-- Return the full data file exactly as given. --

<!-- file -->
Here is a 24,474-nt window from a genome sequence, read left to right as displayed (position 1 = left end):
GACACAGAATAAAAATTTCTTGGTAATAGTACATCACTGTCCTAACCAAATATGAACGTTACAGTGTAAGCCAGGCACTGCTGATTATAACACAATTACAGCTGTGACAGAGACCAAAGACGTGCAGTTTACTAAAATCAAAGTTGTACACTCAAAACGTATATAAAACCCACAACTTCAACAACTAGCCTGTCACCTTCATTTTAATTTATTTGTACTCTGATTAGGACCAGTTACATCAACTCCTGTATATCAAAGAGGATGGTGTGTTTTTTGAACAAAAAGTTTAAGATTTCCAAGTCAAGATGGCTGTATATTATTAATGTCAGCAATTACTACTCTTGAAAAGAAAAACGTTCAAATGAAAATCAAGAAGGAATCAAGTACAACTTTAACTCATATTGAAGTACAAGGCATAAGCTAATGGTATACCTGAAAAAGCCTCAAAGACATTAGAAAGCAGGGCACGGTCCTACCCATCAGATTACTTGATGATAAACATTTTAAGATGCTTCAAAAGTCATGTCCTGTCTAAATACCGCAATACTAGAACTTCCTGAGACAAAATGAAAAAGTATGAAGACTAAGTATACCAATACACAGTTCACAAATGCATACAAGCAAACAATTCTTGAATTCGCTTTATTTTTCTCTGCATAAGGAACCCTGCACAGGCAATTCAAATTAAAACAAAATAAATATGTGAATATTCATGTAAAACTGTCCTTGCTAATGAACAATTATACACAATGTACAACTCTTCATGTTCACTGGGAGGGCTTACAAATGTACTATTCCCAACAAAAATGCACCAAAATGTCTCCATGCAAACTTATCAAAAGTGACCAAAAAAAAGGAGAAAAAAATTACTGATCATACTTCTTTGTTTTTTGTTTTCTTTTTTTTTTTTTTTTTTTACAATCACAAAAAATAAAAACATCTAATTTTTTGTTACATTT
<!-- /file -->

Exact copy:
Here is a 24,474-nt window from a genome sequence, read left to right as displayed (position 1 = left end):
GACACAGAATAAAAATTTCTTGGTAATAGTACATCACTGTCCTAACCAAATATGAACGTTACAGTGTAAGCCAGGCACTGCTGATTATAACACAATTACAGCTGTGACAGAGACCAAAGACGTGCAGTTTACTAAAATCAAAGTTGTACACTCAAAACGTATATAAAACCCACAACTTCAACAACTAGCCTGTCACCTTCATTTTAATTTATTTGTACTCTGATTAGGACCAGTTACATCAACTCCTGTATATCAAAGAGGATGGTGTGTTTTTTGAACAAAAAGTTTAAGATTTCCAAGTCAAGATGGCTGTATATTATTAATGTCAGCAATTACTACTCTTGAAAAGAAAAACGTTCAAATGAAAATCAAGAAGGAATCAAGTACAACTTTAACTCATATTGAAGTACAAGGCATAAGCTAATGGTATACCTGAAAAAGCCTCAAAGACATTAGAAAGCAGGGCACGGTCCTACCCATCAGATTACTTGATGATAAACATTTTAAGATGCTTCAAAAGTCATGTCCTGTCTAAATACCGCAATACTAGAACTTCCTGAGACAAAATGAAAAAGTATGAAGACTAAGTATACCAATACACAGTTCACAAATGCATACAAGCAAACAATTCTTGAATTCGCTTTATTTTTCTCTGCATAAGGAACCCTGCACAGGCAATTCAAATTAAAACAAAATAAATATGTGAATATTCATGTAAAACTGTCCTTGCTAATGAACAATTATACACAATGTACAACTCTTCATGTTCACTGGGAGGGCTTACAAATGTACTATTCCCAACAAAAATGCACCAAAATGTCTCCATGCAAACTTATCAAAAGTGACCAAAAAAAAGGAGAAAAAAATTACTGATCATACTTCTTTGTTTTTTGTTTTCTTTTTTTTTTTTTTTTTTTACAATCACAAAAAATAAAAACATCTAATTTTTTGTTACATTT